Is This the Authentic Face of Toussaint L’Ouverture?

toussaintwebIn the 2011 article “Is This the Authentic Face of Toussaint L’Ouverture?” Patrick Sylvain, instructor of Haitian Language and Culture at Brown University and contributing editor to the Boston Haitian Reporter, addresses the misinterpretation of Toussaint L’Ouverture throughout the years.

If there is one important historical figure from the early nineteenth century who has been consistently misrepresented through imagery, it would have to be Toussaint L’Ouverture. One would think that as a minimum, someone of his ilk and significance to Haitian history and the overall contribution to humanity’s fight for equality, freedom and dignity, a proper physical representation of his figure would be easily accessible. However, that has not been the case. As we know, images are powerful tools. Unfortunately, they are often conjured and perpetuated by the victors of history, and are thus prone to reimaging and propaganda. Predictably, the essence of Toussaint over the years has suffered a vast distortion and vilification that has been seared into our minds as we remember him as a figure that was either homely and diminutive, or at times ostentatious and imposing – perhaps misrepresentative of his legacy.

In March of last year, after Haiti’s tragic earthquake, a friend of mine, researcher, Mario Valdes, whom I had the opportunity to work with at PBS Frontline, emailed me a photograph of what may be the only historically accurate painting of Toussaint, shattering any and all previous notions I held about his physical appearance and affect. In his email, he wrote: “This portrait by the son of Rene Louis de Girardin [Alexandre François Girardin], the patron of the great French philosophe, Jean Jacques Rousseau, represents Toussaint as the ideal revolutionary. It is not the figure of the ferocious dictator he later became and which has dominated the political ethos in Haiti for the last two centuries. It is, therefore, this image and all that it philosophically stands for that has to prevail if Haiti is billed as the world’s first black republic.”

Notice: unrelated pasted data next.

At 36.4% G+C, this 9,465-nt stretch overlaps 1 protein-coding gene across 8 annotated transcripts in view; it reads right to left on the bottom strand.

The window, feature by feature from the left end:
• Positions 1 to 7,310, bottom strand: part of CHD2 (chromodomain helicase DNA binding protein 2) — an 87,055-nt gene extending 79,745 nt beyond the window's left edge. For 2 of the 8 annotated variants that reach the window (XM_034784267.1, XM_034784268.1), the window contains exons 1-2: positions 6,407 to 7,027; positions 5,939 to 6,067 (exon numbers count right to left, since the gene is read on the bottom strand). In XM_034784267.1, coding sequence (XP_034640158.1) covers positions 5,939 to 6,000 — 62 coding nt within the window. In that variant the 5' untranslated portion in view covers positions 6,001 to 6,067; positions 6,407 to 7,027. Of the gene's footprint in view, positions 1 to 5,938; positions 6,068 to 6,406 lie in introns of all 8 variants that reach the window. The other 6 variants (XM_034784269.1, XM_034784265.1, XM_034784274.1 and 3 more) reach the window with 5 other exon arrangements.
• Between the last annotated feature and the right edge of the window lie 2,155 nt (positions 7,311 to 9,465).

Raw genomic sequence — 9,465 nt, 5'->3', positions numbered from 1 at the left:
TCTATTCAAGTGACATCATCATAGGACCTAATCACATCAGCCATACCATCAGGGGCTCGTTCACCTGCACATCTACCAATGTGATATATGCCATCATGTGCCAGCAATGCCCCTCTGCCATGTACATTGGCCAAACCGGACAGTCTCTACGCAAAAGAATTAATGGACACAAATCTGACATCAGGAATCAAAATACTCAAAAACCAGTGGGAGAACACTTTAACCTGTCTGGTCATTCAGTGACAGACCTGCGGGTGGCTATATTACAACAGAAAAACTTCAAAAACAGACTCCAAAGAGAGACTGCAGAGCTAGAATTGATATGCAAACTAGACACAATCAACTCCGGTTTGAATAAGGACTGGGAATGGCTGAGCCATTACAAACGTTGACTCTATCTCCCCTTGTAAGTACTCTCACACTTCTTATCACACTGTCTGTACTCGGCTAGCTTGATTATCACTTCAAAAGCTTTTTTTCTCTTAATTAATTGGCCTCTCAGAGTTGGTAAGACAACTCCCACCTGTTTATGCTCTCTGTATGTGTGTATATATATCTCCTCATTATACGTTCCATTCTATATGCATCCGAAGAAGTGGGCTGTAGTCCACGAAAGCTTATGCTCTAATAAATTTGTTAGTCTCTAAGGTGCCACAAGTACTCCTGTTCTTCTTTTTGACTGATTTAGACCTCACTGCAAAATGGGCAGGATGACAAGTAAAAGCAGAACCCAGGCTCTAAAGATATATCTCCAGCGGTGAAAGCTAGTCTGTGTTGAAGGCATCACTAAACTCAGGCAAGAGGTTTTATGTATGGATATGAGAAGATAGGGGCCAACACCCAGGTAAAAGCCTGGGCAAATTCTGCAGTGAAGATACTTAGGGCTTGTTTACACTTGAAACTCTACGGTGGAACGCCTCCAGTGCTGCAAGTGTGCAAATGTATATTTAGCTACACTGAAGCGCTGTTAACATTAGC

The remarkable details of Giradin’s painting are lucidly captured in the photograph: the intensity of light emitted by the tropical sun, the mountains that are ever present in the Haitian landscape, the razor bumps on his chin, his famous silver hoop earring, and the exacting details of his uniform, from the brass buttons to cordons epaulettes, and fluffy, colorful plumes. Toussaint looked like someone who was in his late forties or early fifties, neither youthful nor aged, and his features were neither grotesque nor idealized. [. . .]

Soon after the revolution started in 1791 to this day, but particularly after 1804, the slave-owning world despised Haiti and its radical black leaders. News of what were considered terrifying events of the revolution took on vile racialized tones and created a discourse that inevitably placed Haiti on the wrong side of history. Toussaint, the premier, the architect of that glorious revolution, became the first victim of misrepresentation. As Charles Forsdick aptly articulated, Toussaint’s memory was “a contested territory.” It was Maurin’s 1832 grotesque lithograph that served as the commonly accepted visual representation of Toussaint. [. . .]

The caricatures of Toussaint became the caricature of Haiti, and Haitians unfortunately replicated the racial stereotypes that their former slave masters fed them in their contempt for Toussaint.  The real image of Toussaint L’Ouverture has remained for too long in obscurity and it is time that we restore his dignity, (the proper narrative and not a romanticized one), that he rightly deserves. [. . .]

For full article, see

Also see previous post on the influence of Toussaint L’Ouverture on the American Civil War, Freedom Rising: Danny Glover, Edwidge Danticat will shine spotlight on Haiti’s role in America’s emancipation

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